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An Embarrassment of Mangoes

Ann Vanderhoof

A Caribbean Interlude

(Broadway Books)

A Mango is a Terrible Thing to Waste

Long gone are the days when travel writers could pique a reader’s interest by merely writing about travel. Books like Mark Twain’s The Innocents Abroad, which capitalized on the fact that most 19th century Americans had never traveled to Europe, have fallen victim to global communication and Western affluence; we’ve been there, we’ve done that, and we’ve walked along all the paved roads the planet has to offer. As a result, we’ve entered an era of stunt travel writing, in which writers more often than not employ an unsubtle hook to pull readers along for the ride: rowing around the eastern half of the United States, bicycling the circumference of Australia, hiking in the footsteps of another travel writer, traveling from one end of something to the opposite end of the same thing. No one simply goes for the sake of going anymore—or they don’t do so with the hope of publishing an account of the trip at any rate. That’s why a modest travelogue like Ann Vanderhoof’s An Embarrassment of Mangoes comes as an unassuming surprise.


Lacking eccentric ambition or the meticulous introspection of a book like John Barth’s Sabbatical, Vanderhoof’s trip aspires to little more than a cruise down America’s Intracoastal Waterway—“the watery equivalent of I-95”—and through the heavily touristed islands of the eastern Caribbean, a journey comparable to a tour of the national parks of the American West in a recreational vehicle. Unable to deliver much peril or adventure, revelation or conflict, Vanderhoof’s story is merely a realization of the dream of middle-aged professionals everywhere: to ditch the office and sail away to sand and sun.


Vanderhoof, an editor living in Toronto, and her husband Steve, a freelance art director and amateur sailor, decide to put their demanding careers on hold, rent out their house, and cruise unhurriedly down the North American coast, skipping through the chain of islands that reaches through the Caribbean Sea, from the tip of Florida to the coast of Venezuela. The excursion is to last two years, an extended holiday from the rigors of urban existence. Vanderhoof is anxious about the trip, given her inexperience on the water, but she’s game; by the end of the trip, she finds herself to be a competent—if not always confident—sailor. None of her worst fears, or even very many of her minor ones, are realized, and the couple’s boat returns to its berth on Lake Ontario unbruised and intact.


Vanderhoof’s book is not entirely free from contrivance, and her gimmick comes in the form of food. A pair of enthusiastic gourmands, Ann and Steve intend from the beginning to make theirs a self-consciously food-themed cruise—their boat is christened Receta (Spanish for “recipe”), and their little inflatable dinghy is called Snack. Much of Vanderhoof’s narrative is centered around shopping for ingredients, cooking, eating, drinking, and musing about shopping, eating, and drinking. Lest the reader be left out of the fun, the author ends each chapter with a selection of recipes from the previous pages. While the conceit is modestly clever, it wears thin eventually, and some of the most interesting cuisine mentioned in the text—such as the Indian-influenced fare of Trinidad—is disappointingly absent from the recipe collection.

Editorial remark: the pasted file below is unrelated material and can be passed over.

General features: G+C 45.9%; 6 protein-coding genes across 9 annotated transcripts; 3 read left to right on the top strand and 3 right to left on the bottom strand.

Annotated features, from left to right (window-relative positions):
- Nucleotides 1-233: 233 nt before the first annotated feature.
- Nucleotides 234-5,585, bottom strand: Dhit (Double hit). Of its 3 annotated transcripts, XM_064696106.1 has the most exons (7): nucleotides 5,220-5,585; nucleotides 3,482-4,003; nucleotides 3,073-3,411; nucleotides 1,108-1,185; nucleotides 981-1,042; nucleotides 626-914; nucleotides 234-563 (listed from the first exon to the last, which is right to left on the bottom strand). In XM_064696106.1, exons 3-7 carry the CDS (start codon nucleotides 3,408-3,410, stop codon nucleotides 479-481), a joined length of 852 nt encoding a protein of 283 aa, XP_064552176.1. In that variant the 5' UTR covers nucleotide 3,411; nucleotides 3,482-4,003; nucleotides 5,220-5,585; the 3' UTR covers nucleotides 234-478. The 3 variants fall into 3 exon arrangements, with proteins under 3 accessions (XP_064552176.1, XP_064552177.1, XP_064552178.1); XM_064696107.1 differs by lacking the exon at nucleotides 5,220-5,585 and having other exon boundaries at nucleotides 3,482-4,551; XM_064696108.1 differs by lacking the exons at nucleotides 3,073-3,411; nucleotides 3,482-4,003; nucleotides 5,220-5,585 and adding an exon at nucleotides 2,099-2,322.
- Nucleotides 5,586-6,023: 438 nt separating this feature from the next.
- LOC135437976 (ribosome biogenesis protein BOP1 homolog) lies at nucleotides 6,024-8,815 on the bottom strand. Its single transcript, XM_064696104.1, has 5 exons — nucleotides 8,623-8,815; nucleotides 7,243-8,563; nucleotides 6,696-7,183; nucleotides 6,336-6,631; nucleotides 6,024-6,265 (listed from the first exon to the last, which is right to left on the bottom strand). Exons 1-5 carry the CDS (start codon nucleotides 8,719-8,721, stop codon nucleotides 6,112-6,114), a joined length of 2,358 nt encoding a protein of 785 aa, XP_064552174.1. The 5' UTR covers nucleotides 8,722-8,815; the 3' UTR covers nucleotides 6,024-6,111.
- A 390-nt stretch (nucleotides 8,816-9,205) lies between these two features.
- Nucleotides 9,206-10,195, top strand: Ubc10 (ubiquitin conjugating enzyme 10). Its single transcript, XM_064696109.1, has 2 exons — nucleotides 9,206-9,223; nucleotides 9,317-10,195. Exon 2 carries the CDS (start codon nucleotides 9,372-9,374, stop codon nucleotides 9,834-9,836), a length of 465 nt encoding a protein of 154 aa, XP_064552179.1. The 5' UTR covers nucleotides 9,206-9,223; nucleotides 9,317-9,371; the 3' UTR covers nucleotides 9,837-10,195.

An Embarrassment of Mangoes disappoints, too, in its unambitious reach. In light of Vanderhoof’s enthusiasm and skill with language, the reader is given precious little to grab onto in her account of the journey, and the book ends up feeling frustratingly lightweight. Apart from an extended stay in Grenada and some voyeuristic participation in island festivals, the couple make very few forays into the heart of Caribbean culture. Instead, they anchor Receta in harbors, bobbing amid the floating resort community made up of countless other “cruisers.” They congratulate themselves when they go ashore, thinking themselves more travelers than the tourists anchored around them, but one suspects that most of the other cruisers see themselves in precisely the same way.


Nor are we given much insight into Ann and Steve. What Vanderhoof tells us about herself and her husband—that they are harried, hurried, and long for relaxation—is not a revelation; it is a given that wealthy Westerners harbor romantic dreams of exotic getaways, and merely describing such a dream is not enough. Vanderhoof’s real opportunity was to explain to us what happens when the dream comes to pass. How does one reenter one’s professional life after dropping out for two years? How does an extended sabbatical transform a person? We find no real answers to these questions in Vanderhoof’s book, and that is a shame.


The only discovery to be found in An Embarrassment of Mangoes is one that Vanderhoof perhaps did not intend: a not altogether flattering portrayal of the “cruiser” culture in the Caribbean. The world Vanderhoof describes is a parade of affluent professionals, scouting parties for the Food & Wine set, who hop from island, stroll through picturesque markets, then retreat to the harbor, where they zip back and forth between one another’s boats in rubber dinghies, attending dinner parties and rum-tastings. It’s a mobile Club Med, a cohesive collection of invaders from the north who descend on the islands in a frenzy of culinary colonialism.


Vanderhoof is a talented writer, and she and her husband seem to be capable sailors. Unfortunately, the product of these traits—a competently crafted account of an uneventful sailing trip—makes for less than compelling reading. Absent significant examination of Caribbean culture or meaningful introspection on the part of the author, we’re left with only mangoes.

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